'Sara's' review: Natural depiction of pregnancy issues, motherhood, and cinema

·2-min read


05 Jul 2021: 'Sara's' review: Natural depiction of pregnancy issues, motherhood, and cinema

Women are capable of giving birth. But what if the act of parturition becomes the sole defining identity of a woman? Our society refuses to believe that any person can not want to have kids and Jude Anthany Joseph's latest Amazon Original Film Sara's deals with this topic pleasantly. At nearly two hours, the movie is simple, straight, and touching. Here's our review.

Plot: Sara-Jeevan seem made for each other, until 'good news' arrives

Sara (Anna Ben) is sure from an early age that she would never bear kids. The reasons are manifold--be it pain, sacrifice, or, hassles of childcare. An assistant director by profession, she wants to make her own movie and build a career. Luckily, she meets Jeevan (Sunny Wayne), who also despises having children. However, an eventual accidental pregnancy finds them on different pages.

Elements: It subtly attacks casting couch, remake fever, star attitude, sexism

With Jeevan wanting to keep the child as well, Sara finds herself alone and frustrated. Will she let go of her dream and give in to the happiness of others, like countless women continue to do? Watch the movie to know the answer. The slights aimed at sexism, star attitude, inaccurate depiction of medical procedures in the movie are enjoyable. Music is exceptionally impressive.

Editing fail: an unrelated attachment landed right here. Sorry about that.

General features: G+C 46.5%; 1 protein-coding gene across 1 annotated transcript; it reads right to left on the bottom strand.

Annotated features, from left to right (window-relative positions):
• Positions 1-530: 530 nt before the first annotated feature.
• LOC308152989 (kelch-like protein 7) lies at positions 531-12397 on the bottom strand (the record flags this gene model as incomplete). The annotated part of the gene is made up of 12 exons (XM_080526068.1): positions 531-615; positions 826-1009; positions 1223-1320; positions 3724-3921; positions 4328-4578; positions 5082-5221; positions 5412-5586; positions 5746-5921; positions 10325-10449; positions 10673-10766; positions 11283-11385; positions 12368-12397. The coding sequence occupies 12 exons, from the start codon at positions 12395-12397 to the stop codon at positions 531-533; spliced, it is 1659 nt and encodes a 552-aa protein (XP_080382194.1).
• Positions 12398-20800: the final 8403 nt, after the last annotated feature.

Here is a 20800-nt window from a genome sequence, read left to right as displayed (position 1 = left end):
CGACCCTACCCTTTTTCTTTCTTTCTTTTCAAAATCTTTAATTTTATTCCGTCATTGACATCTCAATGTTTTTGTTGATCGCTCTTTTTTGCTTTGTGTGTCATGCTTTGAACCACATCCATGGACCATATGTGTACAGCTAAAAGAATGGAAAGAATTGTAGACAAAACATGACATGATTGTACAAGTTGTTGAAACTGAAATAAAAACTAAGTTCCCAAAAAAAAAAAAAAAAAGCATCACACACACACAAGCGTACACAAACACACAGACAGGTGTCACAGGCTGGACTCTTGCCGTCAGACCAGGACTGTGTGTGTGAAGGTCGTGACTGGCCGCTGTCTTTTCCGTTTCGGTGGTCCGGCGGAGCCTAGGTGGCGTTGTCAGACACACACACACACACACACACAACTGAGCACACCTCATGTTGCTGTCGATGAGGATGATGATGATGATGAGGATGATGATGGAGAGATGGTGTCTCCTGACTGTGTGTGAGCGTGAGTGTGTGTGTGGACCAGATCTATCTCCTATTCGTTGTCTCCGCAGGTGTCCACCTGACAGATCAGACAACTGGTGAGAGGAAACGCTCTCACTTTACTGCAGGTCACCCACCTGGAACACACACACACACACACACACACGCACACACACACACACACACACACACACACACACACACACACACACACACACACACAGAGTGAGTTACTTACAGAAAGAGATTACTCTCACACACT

Key players: The main actors: We get several nuanced performances

Ben ably handles the weight of her character. True to her words, we get "drama, music, and humor," along with a family focus in Sara's. Benny P Nayarambalam (Sara's father) who is Ben's real father, is apt as a feminist father, a character we've seen in films like Thappad. Mallika Sukumaran (Jeevan's mother) is outstanding and Dr. Hafees's (Siddique) monologue on pregnancy is poignant.

Verdict: Don't expect scathing criticism/revolution, lighthearted take; gets 4/5 for effort

From a structural point of view, there is no villain or conflict here. Even if there is societal pressure and an orthodox mother-in-law, the real issue is Sara's dilemma with what should be her choice. Sara's just sneers at societal flaws, holding a mirror. It doesn't become a scathing rebuttal of the system. Another complaint is the length of the film. Verdict: 4/5 stars.

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